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  1. #1
    Join Date
    Oct 2016
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    Modcon vs. old-school cast iron boiler for residential hot water radiator system?

    I have a hot water radiator/baseboard system and live in New England. It's an old house but well insulated, about 1600 s.f. or a bit more. The house no longer has a chimney other than for the fireplace, so some sort of side-venting option will have to do.

    I need to have my boiler replaced. (My old 170,000 btu unit is oversized and leaky: 37 years old!) I called a number of contractors and they all wanted a lot of money to install a modern Navien-/ Rinnai-/ Munchkin-type condensing boiler. However, one contractor who is well regarded and has been extremely generous with his time told me that that's a bad idea, and strongly recommends that I simply go with an old-school cast iron boiler (his particular recommendation is a Weil-Mclain CGI-5). He says he'll install anything I want, but recommends a cast-iron unit because he claims the following:

    1. In a hot water system, the return line is about 160 degrees, which is too hot for a condensing boiler to go into condensing mode where most of the savings lie.

    2. The cost savings of a modern modcon boiler -- maybe 20% a month in gas bills -- aren't all that significant at least if gas prices stay more or less where they are.

    3. The service life of a cast iron boiler is 15-20 years; a modcon would be lucky to get half that.

    4. A modcon unit requires annual servicing, which eats up almost all of the annual fuel savings anyway. A properly set up cast iron unit requires little if any maintenance other than a few drops of oil on the direct-vent fan bearings once a year.

    5. A cast iron boiler is far cheaper up front than a modcon.

    6. A modcon is much more complicated and as such would be far more likely to break. It includes things like an exterior sensor and the like, which are just more things to go wrong. He has had terrible luck with units like the Naviens and Munchkins and so on.

    He advises that the two downsides to a direct-vented gas boiler are the slight noise of the fan and the fact that there are no rebate programs in place for same. Other than that he says it's no contest, dollar for dollar.

    What do you guys think? Is this sound advice? I mean, people don't drive pushrod V8 cars very much these days. Is this guy stuck in the past, or is he just being honest?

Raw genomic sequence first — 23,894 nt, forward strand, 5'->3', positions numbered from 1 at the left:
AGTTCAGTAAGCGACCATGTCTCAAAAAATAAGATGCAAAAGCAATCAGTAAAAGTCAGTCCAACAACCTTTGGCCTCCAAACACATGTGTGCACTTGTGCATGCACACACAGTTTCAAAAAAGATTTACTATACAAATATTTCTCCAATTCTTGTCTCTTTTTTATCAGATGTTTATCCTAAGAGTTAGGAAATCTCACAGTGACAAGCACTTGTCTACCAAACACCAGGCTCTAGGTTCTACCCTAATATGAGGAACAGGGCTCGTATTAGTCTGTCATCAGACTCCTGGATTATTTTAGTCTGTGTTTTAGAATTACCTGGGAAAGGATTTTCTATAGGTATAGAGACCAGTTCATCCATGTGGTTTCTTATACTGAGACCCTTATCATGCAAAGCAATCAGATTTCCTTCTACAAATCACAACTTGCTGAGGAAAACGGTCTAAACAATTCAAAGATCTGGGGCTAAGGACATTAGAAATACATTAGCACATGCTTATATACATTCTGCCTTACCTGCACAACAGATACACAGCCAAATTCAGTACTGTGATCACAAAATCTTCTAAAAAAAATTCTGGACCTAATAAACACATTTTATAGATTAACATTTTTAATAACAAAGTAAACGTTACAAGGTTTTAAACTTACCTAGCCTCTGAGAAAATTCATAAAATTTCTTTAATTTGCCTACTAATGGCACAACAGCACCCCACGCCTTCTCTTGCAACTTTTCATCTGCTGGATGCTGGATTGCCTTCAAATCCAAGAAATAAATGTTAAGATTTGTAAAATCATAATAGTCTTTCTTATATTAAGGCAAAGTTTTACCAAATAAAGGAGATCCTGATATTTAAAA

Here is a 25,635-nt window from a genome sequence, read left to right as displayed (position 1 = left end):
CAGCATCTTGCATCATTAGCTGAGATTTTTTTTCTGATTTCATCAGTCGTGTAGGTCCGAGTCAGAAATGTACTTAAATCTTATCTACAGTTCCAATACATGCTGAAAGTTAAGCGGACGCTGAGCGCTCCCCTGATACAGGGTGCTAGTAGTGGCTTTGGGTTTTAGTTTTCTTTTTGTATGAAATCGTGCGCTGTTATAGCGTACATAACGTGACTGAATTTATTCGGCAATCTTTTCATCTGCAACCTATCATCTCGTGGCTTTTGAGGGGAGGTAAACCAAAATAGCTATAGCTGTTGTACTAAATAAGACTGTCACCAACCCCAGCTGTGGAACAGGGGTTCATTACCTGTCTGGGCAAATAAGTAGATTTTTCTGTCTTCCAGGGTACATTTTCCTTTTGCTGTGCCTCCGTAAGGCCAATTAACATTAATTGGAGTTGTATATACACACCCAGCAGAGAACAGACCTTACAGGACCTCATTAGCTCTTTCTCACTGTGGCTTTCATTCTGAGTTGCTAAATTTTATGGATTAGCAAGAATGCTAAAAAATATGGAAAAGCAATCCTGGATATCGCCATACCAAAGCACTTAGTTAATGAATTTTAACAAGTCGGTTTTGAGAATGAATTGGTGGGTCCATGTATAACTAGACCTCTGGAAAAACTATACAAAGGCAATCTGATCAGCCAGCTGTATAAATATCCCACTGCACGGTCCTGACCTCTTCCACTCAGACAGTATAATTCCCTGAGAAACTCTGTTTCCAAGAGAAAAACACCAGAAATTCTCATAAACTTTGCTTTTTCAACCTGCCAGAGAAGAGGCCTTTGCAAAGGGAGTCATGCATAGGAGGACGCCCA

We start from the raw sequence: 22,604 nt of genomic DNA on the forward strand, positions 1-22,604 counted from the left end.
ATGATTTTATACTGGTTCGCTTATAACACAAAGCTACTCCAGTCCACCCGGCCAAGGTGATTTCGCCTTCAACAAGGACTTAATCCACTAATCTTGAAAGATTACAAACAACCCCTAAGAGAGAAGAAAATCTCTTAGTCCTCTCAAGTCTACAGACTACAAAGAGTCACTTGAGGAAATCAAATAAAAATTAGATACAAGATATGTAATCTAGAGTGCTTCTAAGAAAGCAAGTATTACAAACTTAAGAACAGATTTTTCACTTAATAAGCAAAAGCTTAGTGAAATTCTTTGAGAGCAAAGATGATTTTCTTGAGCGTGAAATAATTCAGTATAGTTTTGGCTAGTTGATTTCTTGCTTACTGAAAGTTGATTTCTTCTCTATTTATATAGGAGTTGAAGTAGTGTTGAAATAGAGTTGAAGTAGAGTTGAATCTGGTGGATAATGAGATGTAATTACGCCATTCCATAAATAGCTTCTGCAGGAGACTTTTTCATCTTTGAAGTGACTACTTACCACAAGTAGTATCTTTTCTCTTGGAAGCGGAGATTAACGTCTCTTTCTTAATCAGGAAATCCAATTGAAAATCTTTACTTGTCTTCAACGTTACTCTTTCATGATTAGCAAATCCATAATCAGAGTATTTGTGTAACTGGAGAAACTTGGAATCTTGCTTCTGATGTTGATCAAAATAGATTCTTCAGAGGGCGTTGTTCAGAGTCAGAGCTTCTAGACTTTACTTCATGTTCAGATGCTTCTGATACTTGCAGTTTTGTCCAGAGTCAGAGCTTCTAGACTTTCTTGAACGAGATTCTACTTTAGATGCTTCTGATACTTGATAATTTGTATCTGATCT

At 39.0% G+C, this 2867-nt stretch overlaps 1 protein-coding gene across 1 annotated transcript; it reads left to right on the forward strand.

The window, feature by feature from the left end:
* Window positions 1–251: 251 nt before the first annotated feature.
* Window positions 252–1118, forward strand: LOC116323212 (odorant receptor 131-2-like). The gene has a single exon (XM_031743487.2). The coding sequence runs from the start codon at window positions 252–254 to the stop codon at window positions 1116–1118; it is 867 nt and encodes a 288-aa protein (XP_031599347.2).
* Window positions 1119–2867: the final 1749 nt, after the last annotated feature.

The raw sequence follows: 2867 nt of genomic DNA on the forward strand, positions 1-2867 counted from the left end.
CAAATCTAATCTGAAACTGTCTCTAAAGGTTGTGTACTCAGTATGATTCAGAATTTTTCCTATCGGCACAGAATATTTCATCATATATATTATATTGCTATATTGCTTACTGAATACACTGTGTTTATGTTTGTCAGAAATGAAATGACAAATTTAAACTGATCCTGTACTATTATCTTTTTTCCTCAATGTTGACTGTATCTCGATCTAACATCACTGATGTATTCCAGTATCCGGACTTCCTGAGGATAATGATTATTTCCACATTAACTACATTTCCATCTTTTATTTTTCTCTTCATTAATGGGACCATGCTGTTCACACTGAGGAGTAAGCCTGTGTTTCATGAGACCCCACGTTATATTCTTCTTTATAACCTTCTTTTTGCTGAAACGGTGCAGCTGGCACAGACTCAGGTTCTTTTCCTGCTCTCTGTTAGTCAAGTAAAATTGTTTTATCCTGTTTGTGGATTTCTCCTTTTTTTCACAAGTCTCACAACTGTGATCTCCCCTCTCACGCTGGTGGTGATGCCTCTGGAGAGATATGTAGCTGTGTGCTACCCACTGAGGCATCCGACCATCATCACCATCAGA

2. #2
    Join Date
    Jun 2016
    Plano, TX
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    Ok. I know this sounds odd but I disagree. High efficiency is MUCH more reliable than standard 80% boilers. Weil-Mclain Ultras are tremendously reliable (if they are installed regularly) & every boiler needs to be inspected early, regardless of efficiency. It's a matter of carbon monoxide poisoning & a general tune up. Weil-Mclain Ultras even have a summer/winter switch (if you're looking to use it for domestic water it lowers the temp at the push of a button decreasing fuel usage) & there's also an outdoor temperature sensor that works as an outdoor temperature reset. This basically means it will raise your boiler water temp as it gets colder & lowers it as it gets warmer outside, again, saving you money. If your house is zoned you can actually get away with a smaller boiler as most zones won't call at once. High efficiency boilers are phenomenal. They also have extremely LONG parts/labor warranties. I have personally worked with Weil-Mclain & their engineers during the first days of their development. Weil-Mclain used to recommend my company & my partner to breakdown catastrophic failures so they would not happen again. I can attest that I do not work for them, nor have I ever, I would also steer clear of their boilers, they sooted up way too much for my liking. I work for a competing corporation that also sells high efficiency gas boilers & I would buy a Weil-Mclain Ultra over anything else. I would look into their products and I think you'll find the ROI is well worth it. Ultras are sealed & actually pretty quiet too.

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    We can control fire & ice.....

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  4. #3
    Join Date
    Jan 2004
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    A properly set up modcon should get you into the high 30% savings, if it also does your domestic hot water. 40% plus if home heating use only.

    Newer modcons are more reliable then the ones of 10 years ago.

    However, the contractor that told you all of the reasons not to get one, is probably not the contractor to use to install one. He doesn't like them, and probably doesn't know how to properly install and set one up.
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